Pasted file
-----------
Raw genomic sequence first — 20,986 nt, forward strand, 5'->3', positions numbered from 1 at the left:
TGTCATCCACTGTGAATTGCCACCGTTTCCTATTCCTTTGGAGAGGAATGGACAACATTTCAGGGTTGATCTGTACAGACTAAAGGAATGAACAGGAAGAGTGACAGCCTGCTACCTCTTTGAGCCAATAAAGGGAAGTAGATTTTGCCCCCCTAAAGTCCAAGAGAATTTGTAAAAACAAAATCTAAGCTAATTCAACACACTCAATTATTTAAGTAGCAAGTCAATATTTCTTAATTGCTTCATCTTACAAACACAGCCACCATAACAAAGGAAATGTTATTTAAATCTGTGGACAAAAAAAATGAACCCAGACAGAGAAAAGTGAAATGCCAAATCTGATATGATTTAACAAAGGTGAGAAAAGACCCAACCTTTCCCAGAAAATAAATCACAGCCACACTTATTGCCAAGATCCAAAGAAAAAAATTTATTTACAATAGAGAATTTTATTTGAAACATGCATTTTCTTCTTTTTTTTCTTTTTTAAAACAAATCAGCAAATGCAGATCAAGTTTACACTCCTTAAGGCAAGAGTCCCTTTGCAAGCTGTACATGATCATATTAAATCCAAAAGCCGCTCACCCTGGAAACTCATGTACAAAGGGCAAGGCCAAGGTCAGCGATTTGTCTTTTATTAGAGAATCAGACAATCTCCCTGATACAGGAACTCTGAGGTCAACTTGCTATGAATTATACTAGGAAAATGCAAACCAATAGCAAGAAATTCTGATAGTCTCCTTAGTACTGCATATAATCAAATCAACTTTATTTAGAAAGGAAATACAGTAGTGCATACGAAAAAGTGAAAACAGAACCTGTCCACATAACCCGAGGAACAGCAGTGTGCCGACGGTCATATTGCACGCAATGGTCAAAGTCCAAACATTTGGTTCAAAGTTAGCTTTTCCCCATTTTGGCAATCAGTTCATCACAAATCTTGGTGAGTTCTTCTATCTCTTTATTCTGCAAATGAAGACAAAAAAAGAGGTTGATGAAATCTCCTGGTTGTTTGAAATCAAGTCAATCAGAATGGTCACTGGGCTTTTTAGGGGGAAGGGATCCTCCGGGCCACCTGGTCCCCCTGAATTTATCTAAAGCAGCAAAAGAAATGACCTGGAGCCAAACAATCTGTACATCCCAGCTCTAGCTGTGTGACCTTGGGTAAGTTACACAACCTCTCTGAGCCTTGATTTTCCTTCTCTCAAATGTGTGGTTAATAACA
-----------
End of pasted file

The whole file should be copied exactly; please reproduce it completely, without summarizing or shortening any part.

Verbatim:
Raw genomic sequence first — 20,986 nt, forward strand, 5'->3', positions numbered from 1 at the left:
TGTCATCCACTGTGAATTGCCACCGTTTCCTATTCCTTTGGAGAGGAATGGACAACATTTCAGGGTTGATCTGTACAGACTAAAGGAATGAACAGGAAGAGTGACAGCCTGCTACCTCTTTGAGCCAATAAAGGGAAGTAGATTTTGCCCCCCTAAAGTCCAAGAGAATTTGTAAAAACAAAATCTAAGCTAATTCAACACACTCAATTATTTAAGTAGCAAGTCAATATTTCTTAATTGCTTCATCTTACAAACACAGCCACCATAACAAAGGAAATGTTATTTAAATCTGTGGACAAAAAAAATGAACCCAGACAGAGAAAAGTGAAATGCCAAATCTGATATGATTTAACAAAGGTGAGAAAAGACCCAACCTTTCCCAGAAAATAAATCACAGCCACACTTATTGCCAAGATCCAAAGAAAAAAATTTATTTACAATAGAGAATTTTATTTGAAACATGCATTTTCTTCTTTTTTTTCTTTTTTAAAACAAATCAGCAAATGCAGATCAAGTTTACACTCCTTAAGGCAAGAGTCCCTTTGCAAGCTGTACATGATCATATTAAATCCAAAAGCCGCTCACCCTGGAAACTCATGTACAAAGGGCAAGGCCAAGGTCAGCGATTTGTCTTTTATTAGAGAATCAGACAATCTCCCTGATACAGGAACTCTGAGGTCAACTTGCTATGAATTATACTAGGAAAATGCAAACCAATAGCAAGAAATTCTGATAGTCTCCTTAGTACTGCATATAATCAAATCAACTTTATTTAGAAAGGAAATACAGTAGTGCATACGAAAAAGTGAAAACAGAACCTGTCCACATAACCCGAGGAACAGCAGTGTGCCGACGGTCATATTGCACGCAATGGTCAAAGTCCAAACATTTGGTTCAAAGTTAGCTTTTCCCCATTTTGGCAATCAGTTCATCACAAATCTTGGTGAGTTCTTCTATCTCTTTATTCTGCAAATGAAGACAAAAAAAGAGGTTGATGAAATCTCCTGGTTGTTTGAAATCAAGTCAATCAGAATGGTCACTGGGCTTTTTAGGGGGAAGGGATCCTCCGGGCCACCTGGTCCCCCTGAATTTATCTAAAGCAGCAAAAGAAATGACCTGGAGCCAAACAATCTGTACATCCCAGCTCTAGCTGTGTGACCTTGGGTAAGTTACACAACCTCTCTGAGCCTTGATTTTCCTTCTCTCAAATGTGTGGTTAATAACA